Hey Alice...

Just a quick question: why is it that nice guys always finish last? I've tried being nice all my life (nineteen years) to women, yet I get nothing. Yet if some guy who treats them really badly comes in, they're the ones who end up with a girlfriend — and me with squat. What's the deal?!



Dear Reader,

The “nice guys finish last” stereotype is one that has some long-standing cultural play, and you’re certainly not the only person who has wondered whether the stereotype plays out in practice; there’s even significant research on the question! These studies have somewhat demonstrated that niceness is valued differently for heterosexual men versus women (Note: because much of the research focuses on heterosexual folks, the following may not be true for homosexual folks). That being said, simply being "nice" to someone does not mean that s/he will respond in the way you hope they will or that they owe you anything in return. As far as initiating and sustaining a relationship — that’s where things get a bit more complex than just possessing one or more attractive traits. And though research may provide some additional insight (more on that in a bit), it also bears mentioning that being true to you — nice-ness and all — will likely still be what pays off in the long-run in the romance department.

Studies looking at heterosexual couples and perceptions of “receptivity and caring” (a psychology code word for “niceness”) and attractiveness have shown that men tended to rate women they perceived as “nice” as more attractive than those they perceived as not “nice”. On the contrary, women studied showed a more mixed, or neutral response to men they perceived as nice. Researchers have theorized that women’s assessment could be due to anything from biological programming, to cultural forces (e.g., responding to societal messages that “bad guys” are attractive), or it could be because women may attribute nice-ness as a cover for an ulterior, hidden motive. Are these valid reasons? Might there be some more complicated forces at play (both in the general population, and also in your specific case)? It may be worth reviewing the theories of partner selection briefly before addressing your questions:

  • Evolutionary theories look at what women and men would theoretically do if the main goal of partner selection was to perpetuate the species (in other words, to make babies). These theories claim that for men a central driver is attractiveness: because men produce sperm, they can mate with multiple partners and can also have reduced parental investment. Women, who produce relatively few eggs, are more likely to pick a mate with high social and economic standing, to help provide for her and her offspring. However, there are a ton of reasons why evolutionary theories fall short — both men and women can and do enjoy casual flings; many individuals do not enter into relationships with only the desire to produce babies; and individuals can’t be reduced to organs and urges they may (or may not) have.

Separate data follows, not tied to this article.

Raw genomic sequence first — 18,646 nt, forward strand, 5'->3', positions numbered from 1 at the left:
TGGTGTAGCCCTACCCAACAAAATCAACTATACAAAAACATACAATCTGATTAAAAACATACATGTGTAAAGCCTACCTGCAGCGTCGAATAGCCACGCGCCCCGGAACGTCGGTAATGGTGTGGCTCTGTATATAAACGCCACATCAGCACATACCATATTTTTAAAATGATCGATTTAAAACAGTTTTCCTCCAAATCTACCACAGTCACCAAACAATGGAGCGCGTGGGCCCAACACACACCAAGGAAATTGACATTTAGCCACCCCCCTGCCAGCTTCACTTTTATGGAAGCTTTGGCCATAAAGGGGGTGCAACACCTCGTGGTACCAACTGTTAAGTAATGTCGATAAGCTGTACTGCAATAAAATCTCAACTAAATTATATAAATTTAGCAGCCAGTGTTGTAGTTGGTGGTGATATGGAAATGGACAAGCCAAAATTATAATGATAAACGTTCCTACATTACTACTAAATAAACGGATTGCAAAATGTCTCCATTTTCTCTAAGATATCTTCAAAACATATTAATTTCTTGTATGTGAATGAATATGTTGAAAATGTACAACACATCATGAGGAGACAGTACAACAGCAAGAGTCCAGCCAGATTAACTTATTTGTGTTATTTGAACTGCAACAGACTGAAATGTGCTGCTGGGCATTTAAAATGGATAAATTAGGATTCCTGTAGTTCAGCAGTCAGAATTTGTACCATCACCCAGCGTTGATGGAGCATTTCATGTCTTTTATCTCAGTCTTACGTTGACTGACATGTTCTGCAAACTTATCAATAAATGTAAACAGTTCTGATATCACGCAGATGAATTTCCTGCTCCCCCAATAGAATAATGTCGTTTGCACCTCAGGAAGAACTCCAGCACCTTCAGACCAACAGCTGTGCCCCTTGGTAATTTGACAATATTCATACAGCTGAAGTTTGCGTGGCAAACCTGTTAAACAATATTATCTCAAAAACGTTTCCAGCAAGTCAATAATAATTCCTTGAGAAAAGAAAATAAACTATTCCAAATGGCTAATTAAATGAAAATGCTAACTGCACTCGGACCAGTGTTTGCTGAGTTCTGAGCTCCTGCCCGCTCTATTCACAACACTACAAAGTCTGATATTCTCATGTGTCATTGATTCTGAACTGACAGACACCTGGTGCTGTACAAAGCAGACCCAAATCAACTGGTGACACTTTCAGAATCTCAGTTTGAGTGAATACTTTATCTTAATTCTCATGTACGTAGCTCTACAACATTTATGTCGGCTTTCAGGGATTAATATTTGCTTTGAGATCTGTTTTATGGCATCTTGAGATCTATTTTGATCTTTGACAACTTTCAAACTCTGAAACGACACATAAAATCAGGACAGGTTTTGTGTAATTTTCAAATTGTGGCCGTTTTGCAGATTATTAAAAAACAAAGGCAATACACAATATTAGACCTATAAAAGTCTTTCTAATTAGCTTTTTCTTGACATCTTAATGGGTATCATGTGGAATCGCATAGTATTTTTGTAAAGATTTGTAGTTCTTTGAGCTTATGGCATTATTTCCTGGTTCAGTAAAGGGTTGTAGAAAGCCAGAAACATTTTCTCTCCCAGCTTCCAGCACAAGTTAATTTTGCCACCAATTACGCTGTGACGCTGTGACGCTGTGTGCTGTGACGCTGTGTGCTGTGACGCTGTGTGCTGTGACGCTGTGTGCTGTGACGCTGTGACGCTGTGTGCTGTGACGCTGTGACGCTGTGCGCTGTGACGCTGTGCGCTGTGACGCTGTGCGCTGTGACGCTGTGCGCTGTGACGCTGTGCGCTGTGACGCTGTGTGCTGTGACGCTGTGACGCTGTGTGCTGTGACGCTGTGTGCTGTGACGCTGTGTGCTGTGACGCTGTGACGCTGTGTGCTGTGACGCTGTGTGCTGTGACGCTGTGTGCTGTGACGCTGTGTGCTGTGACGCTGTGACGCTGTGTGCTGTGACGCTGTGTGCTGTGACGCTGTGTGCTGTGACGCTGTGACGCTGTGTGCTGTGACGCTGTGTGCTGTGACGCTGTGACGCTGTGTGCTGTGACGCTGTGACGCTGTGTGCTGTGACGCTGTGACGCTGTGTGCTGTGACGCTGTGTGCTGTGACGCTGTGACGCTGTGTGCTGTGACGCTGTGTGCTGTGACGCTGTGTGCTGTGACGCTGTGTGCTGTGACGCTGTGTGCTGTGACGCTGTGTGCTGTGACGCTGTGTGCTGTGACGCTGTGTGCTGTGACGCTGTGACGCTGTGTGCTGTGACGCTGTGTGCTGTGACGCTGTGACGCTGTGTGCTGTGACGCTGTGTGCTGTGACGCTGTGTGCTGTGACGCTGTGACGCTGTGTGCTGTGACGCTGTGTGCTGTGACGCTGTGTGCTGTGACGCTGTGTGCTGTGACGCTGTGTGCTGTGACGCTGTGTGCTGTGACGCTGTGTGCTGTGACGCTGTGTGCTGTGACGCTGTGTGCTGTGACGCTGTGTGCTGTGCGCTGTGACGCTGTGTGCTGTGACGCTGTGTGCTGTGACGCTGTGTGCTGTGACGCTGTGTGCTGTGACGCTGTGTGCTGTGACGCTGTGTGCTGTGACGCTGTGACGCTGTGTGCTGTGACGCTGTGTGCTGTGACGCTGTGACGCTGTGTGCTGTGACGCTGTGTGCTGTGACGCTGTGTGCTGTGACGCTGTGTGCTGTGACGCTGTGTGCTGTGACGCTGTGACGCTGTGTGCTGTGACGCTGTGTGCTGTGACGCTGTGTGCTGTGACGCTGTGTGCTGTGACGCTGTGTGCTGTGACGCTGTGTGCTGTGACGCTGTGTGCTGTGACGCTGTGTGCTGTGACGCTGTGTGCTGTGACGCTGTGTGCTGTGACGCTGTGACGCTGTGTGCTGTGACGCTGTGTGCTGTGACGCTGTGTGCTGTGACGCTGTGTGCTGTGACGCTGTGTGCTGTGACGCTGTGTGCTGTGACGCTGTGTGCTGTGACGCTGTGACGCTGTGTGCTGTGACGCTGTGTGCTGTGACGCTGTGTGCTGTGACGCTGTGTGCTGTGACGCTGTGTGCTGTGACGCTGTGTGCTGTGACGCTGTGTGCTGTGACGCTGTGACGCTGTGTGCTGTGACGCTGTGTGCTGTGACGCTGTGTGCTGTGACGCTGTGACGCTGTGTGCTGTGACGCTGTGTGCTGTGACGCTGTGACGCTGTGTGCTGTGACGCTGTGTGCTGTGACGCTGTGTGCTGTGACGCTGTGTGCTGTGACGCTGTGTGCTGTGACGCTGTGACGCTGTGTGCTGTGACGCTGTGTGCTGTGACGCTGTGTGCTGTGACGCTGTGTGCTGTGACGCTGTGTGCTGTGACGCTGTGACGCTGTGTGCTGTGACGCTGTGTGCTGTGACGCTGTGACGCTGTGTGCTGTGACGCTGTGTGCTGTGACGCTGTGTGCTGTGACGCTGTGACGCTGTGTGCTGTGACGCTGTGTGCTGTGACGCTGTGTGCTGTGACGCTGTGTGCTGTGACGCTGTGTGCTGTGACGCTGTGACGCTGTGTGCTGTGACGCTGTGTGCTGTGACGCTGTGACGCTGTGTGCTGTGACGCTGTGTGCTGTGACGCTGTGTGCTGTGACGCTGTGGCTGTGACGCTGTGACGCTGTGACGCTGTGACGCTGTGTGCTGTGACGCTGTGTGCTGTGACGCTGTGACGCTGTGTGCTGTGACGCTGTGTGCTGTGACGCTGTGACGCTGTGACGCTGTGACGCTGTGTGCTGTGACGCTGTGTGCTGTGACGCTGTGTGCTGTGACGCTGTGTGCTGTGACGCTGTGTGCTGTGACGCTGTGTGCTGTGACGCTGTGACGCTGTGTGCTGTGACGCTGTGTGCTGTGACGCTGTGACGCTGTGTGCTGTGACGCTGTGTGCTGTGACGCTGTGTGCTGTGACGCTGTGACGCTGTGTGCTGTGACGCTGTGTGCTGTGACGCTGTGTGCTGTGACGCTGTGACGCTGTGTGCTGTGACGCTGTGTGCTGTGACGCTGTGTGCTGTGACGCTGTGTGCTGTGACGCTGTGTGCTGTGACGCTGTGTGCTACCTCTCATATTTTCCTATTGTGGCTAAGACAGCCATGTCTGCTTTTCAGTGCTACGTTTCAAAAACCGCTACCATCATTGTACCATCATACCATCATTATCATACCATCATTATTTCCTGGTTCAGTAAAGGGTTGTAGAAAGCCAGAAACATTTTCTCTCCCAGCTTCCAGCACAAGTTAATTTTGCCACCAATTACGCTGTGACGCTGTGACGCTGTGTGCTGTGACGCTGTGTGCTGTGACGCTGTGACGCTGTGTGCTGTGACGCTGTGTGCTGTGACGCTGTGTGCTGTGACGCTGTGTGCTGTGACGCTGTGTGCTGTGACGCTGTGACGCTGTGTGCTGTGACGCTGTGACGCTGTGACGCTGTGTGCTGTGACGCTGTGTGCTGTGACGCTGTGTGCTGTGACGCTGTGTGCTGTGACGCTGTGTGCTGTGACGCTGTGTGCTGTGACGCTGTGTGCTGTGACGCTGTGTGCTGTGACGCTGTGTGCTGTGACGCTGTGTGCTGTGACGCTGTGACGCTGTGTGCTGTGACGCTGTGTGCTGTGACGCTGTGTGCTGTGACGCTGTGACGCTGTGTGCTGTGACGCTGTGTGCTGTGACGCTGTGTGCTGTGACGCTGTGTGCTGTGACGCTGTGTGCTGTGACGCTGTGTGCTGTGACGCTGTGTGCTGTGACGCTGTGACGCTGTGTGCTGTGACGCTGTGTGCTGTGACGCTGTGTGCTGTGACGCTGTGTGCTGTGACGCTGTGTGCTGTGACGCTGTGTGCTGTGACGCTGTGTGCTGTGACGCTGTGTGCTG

• Social context theories suggest that the major driver in partner selection is surrounding a cultural value that dictates things like the value and desirability of nice guys versus jerks. Culture probably has some impact on people’s actions and perceptions, but research has pointed to the limited use of this framework, as it is clear that many women and men express different desires for their relationships than those that are portrayed in popular media.

What does all this mean? The reality is that individuals are way more complex than can be accounted for via biological drives or cultural forces theories. Being a “nice guy” or a “bad boy” may be just one piece of the partner-finding puzzle. Consider, for example, the incredible diversity of types of relationships: two people can experience everything from deep friendships (with or without physical intimacy), to flings, and long-term romantic relationships. Along those lines, studies have shown that for short-term, casual relationships, women may rank physical attractiveness as very important, but for long-term relationships, women rank agreeableness as most important. In addition, a committed relationship may change over time: one particular attribute of an ideal partner in your teens may not be the same in your 20s and 30s, or even in your 70s. To complicate things further, just because a trait (such as being “nice”, or “hot”, or wealthy) is valued by a particular person, it doesn’t necessarily mean that an individual with that trait will be selected for partnership. One study showed that, overall, perceived relationship quality and partner compatibility were much more indicative of relationship success — it seems that chemistry between two people is more complicated than just a number of common traits.

What does this mean for you and nice guys everywhere? First of all, try not to sweat what’s happened to you before. Most people seek the partnership of someone who is receptive, caring, thoughtful, and considerate. These are traits that are not just desirable in the abstract: possessing them can help two people forge a special bond between each other and can contribute to growing together. Second, remember that a connection might be sparked by an attraction to one or more traits, but that alone is not likely enough to sustain one. So, rather than focusing on being a nice guy to “get a girl,” think about who you are as a person, and consider whether there’s someone who you’d like to get to know better as a whole person as well. Finally, don’t give up hope. Just because you haven’t yet clicked with someone who appreciates you for who you are doesn’t mean you won’t come across this person in the future. Staying true to yourself makes it that much more likely that you’ll hit it off with someone for the long-term.


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